Behind the Badge is a nonprofit dedicated to serving families, communities and agencies of law enforcement officers that have been killed or injured in the line of duty. The foundation is actually the marriage of two organizations; one focused on serving families and communities after a line-of-duty death, and the other was formed to create the state's Law Enforcement Memorial in Olympia.

The memorial is at the state Capitol behind the Temple of Justice, and looks out over Heritage Park and Capital Lake. After its completion in 2006, the organizations merged to form Behind the Badge.-á -á

The foundation's Line of Duty Death Response Team can deploy anywhere in the state in the event an officer is seriously injured or killed in the line of duty. The role of the team is to honor the fallen officer and serve their family, department and community in whatever capacity is needed. They can take the lead, they can fill gaps or they can just be there, in silent support.

Johnston has an incredible heart for honoring officers who have lost their lives in the line of duty and serving their family members and communities, Ginnard said.

The sergeant has always credited the Monroe Police Department for allowing him the latitude to perform his duties as the organization's president, enabling him to be of service throughout the entire state.

"This organization helps every police officer in the state of Washington and gives them the knowledge and belief that should the unthinkable happen to their family members, they will be taken care of,GÇ¥ Ginnard said. "We're very proud of Sgt. Johnston and his work with Behind the Badge.GÇ¥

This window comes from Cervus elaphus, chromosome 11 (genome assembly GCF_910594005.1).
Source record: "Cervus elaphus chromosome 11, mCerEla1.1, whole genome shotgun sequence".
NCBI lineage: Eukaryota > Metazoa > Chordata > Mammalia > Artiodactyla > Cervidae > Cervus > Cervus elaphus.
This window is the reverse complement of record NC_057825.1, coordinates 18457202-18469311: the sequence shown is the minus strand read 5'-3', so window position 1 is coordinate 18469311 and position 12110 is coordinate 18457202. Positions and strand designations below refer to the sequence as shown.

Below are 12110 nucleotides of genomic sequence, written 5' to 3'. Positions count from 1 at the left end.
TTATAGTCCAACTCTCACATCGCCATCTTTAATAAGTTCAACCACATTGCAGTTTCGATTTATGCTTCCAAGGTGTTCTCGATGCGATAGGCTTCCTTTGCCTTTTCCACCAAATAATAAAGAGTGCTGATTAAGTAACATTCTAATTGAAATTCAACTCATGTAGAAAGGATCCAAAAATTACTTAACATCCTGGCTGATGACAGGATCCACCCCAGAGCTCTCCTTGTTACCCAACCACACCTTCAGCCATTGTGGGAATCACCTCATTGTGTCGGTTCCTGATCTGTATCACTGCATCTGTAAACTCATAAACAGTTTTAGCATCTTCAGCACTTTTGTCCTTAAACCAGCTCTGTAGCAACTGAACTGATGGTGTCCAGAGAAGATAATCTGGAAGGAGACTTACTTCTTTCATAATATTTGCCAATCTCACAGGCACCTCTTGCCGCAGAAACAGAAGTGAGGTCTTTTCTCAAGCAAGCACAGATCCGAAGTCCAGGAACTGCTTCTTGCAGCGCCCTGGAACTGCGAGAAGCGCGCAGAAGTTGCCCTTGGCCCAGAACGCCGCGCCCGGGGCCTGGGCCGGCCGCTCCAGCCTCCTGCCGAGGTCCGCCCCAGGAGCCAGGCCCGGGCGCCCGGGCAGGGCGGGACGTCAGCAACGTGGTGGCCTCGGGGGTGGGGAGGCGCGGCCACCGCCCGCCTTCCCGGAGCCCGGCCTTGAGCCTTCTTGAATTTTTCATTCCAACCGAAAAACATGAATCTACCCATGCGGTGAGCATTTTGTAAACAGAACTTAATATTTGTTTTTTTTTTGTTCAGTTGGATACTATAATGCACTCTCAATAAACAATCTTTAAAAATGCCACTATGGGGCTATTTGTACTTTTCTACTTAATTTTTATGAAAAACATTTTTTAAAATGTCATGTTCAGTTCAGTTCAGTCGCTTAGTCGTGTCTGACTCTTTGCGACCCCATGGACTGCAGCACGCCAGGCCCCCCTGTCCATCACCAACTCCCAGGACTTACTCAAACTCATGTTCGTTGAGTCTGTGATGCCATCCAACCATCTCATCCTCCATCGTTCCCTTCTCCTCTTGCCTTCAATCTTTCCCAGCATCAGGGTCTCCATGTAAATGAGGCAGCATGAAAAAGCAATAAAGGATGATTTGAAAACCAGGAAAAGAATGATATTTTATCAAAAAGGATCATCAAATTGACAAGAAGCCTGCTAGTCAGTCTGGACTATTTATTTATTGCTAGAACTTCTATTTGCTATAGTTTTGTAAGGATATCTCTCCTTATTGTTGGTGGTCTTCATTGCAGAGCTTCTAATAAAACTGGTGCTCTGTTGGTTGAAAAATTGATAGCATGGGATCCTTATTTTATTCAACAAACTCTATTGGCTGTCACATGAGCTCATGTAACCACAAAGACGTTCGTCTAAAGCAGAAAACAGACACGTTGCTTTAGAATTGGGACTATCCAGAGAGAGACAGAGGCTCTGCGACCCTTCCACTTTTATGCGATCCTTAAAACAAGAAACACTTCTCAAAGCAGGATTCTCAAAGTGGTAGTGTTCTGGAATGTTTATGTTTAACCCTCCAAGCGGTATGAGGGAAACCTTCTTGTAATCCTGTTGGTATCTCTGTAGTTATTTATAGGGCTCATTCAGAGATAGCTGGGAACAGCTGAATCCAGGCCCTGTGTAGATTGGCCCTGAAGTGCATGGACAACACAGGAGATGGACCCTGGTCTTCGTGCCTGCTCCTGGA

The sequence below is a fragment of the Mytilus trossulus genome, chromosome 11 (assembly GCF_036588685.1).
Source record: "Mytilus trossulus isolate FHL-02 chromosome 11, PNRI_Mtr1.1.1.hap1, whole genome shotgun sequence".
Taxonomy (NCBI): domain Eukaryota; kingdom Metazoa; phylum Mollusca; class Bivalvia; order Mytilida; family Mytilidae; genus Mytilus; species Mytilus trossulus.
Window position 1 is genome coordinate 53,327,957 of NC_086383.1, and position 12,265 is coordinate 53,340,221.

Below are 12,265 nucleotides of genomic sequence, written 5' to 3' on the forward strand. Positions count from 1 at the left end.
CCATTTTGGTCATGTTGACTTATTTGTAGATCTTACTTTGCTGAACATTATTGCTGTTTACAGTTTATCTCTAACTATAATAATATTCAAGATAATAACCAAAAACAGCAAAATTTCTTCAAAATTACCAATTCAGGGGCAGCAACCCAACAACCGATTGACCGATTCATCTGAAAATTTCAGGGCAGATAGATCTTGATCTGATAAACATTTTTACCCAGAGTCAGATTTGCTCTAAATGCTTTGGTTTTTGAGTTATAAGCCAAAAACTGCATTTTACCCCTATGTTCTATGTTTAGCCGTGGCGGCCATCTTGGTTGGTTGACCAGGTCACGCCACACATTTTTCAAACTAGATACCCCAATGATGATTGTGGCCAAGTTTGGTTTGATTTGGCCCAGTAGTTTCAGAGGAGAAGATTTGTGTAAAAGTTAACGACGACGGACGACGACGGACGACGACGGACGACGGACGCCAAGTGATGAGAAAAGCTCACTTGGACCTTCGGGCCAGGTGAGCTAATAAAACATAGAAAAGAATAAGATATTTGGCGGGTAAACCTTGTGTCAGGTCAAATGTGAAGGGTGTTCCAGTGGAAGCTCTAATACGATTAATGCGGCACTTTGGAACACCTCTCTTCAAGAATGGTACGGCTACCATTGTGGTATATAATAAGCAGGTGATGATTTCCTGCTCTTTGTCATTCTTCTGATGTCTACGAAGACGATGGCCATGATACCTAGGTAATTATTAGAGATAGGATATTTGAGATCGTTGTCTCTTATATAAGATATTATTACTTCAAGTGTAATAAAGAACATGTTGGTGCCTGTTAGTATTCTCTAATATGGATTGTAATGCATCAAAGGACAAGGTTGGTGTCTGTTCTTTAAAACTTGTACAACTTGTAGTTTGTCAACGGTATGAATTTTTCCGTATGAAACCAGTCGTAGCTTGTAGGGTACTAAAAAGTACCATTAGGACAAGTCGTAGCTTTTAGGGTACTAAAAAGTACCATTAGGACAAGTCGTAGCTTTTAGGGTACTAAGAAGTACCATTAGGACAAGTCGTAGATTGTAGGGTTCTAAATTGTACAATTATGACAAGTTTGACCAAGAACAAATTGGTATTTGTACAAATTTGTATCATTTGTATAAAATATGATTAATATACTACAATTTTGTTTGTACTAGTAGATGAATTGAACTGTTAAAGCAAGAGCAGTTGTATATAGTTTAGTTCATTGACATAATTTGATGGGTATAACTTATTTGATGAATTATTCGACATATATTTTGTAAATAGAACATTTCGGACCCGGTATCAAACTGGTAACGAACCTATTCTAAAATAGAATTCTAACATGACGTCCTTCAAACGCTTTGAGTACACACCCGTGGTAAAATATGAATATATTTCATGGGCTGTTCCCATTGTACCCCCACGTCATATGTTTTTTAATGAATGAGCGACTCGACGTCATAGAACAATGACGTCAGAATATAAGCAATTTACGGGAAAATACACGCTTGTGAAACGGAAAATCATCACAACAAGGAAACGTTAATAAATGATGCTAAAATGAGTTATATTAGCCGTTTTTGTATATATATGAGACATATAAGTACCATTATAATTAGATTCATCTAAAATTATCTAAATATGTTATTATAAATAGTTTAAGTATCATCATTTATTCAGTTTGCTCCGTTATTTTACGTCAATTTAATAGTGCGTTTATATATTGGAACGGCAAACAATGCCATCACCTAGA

Other 2015 Honors

Letters of Commendation were awarded to detectives Spencer Robinson and Tim Buzzell for their efforts in creating Monroe's Shop with a Cop program and Sgt. Steve Clopp and Officer Ryan Wolf for their charitable assistance to families in need.

It is not odd for a Monroe police officer to go the extra mile to help someone, said Communications Director Debbie Willis.

"Many times our officers are reaching into their own pockets to get them what they need,GÇ¥ she said.

Letters of Recognition were awarded to Johnston and Officer Jason Southard for becoming subject matter experts on the New World system, and to Sgt. Rick Dunn, officers Jake Carswell, Jon Richardson, Jason Southard, Shaun Van Eaton and community service officer LaDonna Whalen for their compassionate care of three children taken into CPS custody after they were discovered living in a car.

When the officers learned that it was one of the children's birthdays, they celebrated with a birthday party at the police station. The young boy told them it was the best birthday he had ever had.

Letters of Recognition went to officers Trevor Larson, Joe Stark, Devin Tucker and Detective Spencer Robinson, who attended a young Monroe boy's birthday party at Red Robin after learning that the 4-year-old wanted police officers to sing him Happy Birthday. A Letter of Recognition also went to Van Eaton for showing extraordinary perseverance in overcoming an injury to become a police officer, even attending the academy twice. Van Eaton was formally sworn in on Feb. 23.

Firefighter honors will be highlighted next week

Photo by Chris Hendrickson Monroe Police Department administrative manager Sherri Simonson and Sgt. Brian Johnston were honored last week in front of Monroe Mayor Geoffrey Thomas and the Monroe City Council for their contributions to the department and to the community.